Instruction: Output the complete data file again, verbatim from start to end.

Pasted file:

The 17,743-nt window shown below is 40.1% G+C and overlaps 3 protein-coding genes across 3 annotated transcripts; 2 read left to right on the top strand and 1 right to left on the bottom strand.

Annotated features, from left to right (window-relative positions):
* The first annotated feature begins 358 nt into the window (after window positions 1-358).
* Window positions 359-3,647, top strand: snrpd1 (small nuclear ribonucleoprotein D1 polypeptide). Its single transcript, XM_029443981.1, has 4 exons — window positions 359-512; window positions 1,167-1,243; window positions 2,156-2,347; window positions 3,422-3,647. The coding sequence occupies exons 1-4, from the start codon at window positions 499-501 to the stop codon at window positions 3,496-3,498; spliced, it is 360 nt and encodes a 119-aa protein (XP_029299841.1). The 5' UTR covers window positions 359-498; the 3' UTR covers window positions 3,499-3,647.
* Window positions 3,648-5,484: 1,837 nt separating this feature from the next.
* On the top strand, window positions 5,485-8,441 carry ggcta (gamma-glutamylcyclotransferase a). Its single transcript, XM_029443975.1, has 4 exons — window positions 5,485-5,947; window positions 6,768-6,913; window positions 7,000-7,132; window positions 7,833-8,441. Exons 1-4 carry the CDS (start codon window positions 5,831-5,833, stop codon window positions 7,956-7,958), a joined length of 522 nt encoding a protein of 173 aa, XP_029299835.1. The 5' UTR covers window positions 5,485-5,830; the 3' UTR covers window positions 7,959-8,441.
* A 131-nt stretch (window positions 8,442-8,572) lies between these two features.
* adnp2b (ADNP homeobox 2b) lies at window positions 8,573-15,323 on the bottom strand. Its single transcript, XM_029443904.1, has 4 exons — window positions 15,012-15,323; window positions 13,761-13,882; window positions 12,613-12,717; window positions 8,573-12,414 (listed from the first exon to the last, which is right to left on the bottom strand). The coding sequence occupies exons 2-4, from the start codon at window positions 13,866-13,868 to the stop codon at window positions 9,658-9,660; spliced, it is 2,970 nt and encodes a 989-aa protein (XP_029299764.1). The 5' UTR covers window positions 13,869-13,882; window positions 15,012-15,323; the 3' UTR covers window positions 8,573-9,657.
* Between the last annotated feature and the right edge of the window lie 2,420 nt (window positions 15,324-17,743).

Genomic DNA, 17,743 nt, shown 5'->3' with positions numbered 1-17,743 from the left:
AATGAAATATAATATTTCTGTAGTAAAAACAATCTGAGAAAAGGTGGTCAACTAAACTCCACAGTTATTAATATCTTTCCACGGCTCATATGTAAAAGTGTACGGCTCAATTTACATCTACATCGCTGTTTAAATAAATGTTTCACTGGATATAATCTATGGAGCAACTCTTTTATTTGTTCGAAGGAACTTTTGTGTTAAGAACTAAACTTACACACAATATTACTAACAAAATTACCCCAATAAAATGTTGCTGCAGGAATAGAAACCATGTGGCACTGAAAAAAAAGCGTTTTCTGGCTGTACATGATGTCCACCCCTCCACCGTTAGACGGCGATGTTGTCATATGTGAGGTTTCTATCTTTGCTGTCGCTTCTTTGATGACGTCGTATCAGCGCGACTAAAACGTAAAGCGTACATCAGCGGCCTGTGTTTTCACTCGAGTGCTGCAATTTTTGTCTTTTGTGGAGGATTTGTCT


The 17,743-nt window shown below is 40.1% G+C and overlaps 3 protein-coding genes across 3 annotated transcripts; 2 read left to right on the top strand and 1 right to left on the bottom strand.

Annotated features, from left to right (window-relative positions):
* The first annotated feature begins 358 nt into the window (after window positions 1-358).
* Window positions 359-3,647, top strand: snrpd1 (small nuclear ribonucleoprotein D1 polypeptide). Its single transcript, XM_029443981.1, has 4 exons — window positions 359-512; window positions 1,167-1,243; window positions 2,156-2,347; window positions 3,422-3,647. The coding sequence occupies exons 1-4, from the start codon at window positions 499-501 to the stop codon at window positions 3,496-3,498; spliced, it is 360 nt and encodes a 119-aa protein (XP_029299841.1). The 5' UTR covers window positions 359-498; the 3' UTR covers window positions 3,499-3,647.
* Window positions 3,648-5,484: 1,837 nt separating this feature from the next.
* On the top strand, window positions 5,485-8,441 carry ggcta (gamma-glutamylcyclotransferase a). Its single transcript, XM_029443975.1, has 4 exons — window positions 5,485-5,947; window positions 6,768-6,913; window positions 7,000-7,132; window positions 7,833-8,441. Exons 1-4 carry the CDS (start codon window positions 5,831-5,833, stop codon window positions 7,956-7,958), a joined length of 522 nt encoding a protein of 173 aa, XP_029299835.1. The 5' UTR covers window positions 5,485-5,830; the 3' UTR covers window positions 7,959-8,441.
* A 131-nt stretch (window positions 8,442-8,572) lies between these two features.
* adnp2b (ADNP homeobox 2b) lies at window positions 8,573-15,323 on the bottom strand. Its single transcript, XM_029443904.1, has 4 exons — window positions 15,012-15,323; window positions 13,761-13,882; window positions 12,613-12,717; window positions 8,573-12,414 (listed from the first exon to the last, which is right to left on the bottom strand). The coding sequence occupies exons 2-4, from the start codon at window positions 13,866-13,868 to the stop codon at window positions 9,658-9,660; spliced, it is 2,970 nt and encodes a 989-aa protein (XP_029299764.1). The 5' UTR covers window positions 13,869-13,882; window positions 15,012-15,323; the 3' UTR covers window positions 8,573-9,657.
* Between the last annotated feature and the right edge of the window lie 2,420 nt (window positions 15,324-17,743).

Genomic DNA, 17,743 nt, shown 5'->3' with positions numbered 1-17,743 from the left:
AATGAAATATAATATTTCTGTAGTAAAAACAATCTGAGAAAAGGTGGTCAACTAAACTCCACAGTTATTAATATCTTTCCACGGCTCATATGTAAAAGTGTACGGCTCAATTTACATCTACATCGCTGTTTAAATAAATGTTTCACTGGATATAATCTATGGAGCAACTCTTTTATTTGTTCGAAGGAACTTTTGTGTTAAGAACTAAACTTACACACAATATTACTAACAAAATTACCCCAATAAAATGTTGCTGCAGGAATAGAAACCATGTGGCACTGAAAAAAAAGCGTTTTCTGGCTGTACATGATGTCCACCCCTCCACCGTTAGACGGCGATGTTGTCATATGTGAGGTTTCTATCTTTGCTGTCGCTTCTTTGATGACGTCGTATCAGCGCGACTAAAACGTAAAGCGTACATCAGCGGCCTGTGTTTTCACTCGAGTGCTGCAATTTTTGTCTTTTGTGGAGGATTTGTCT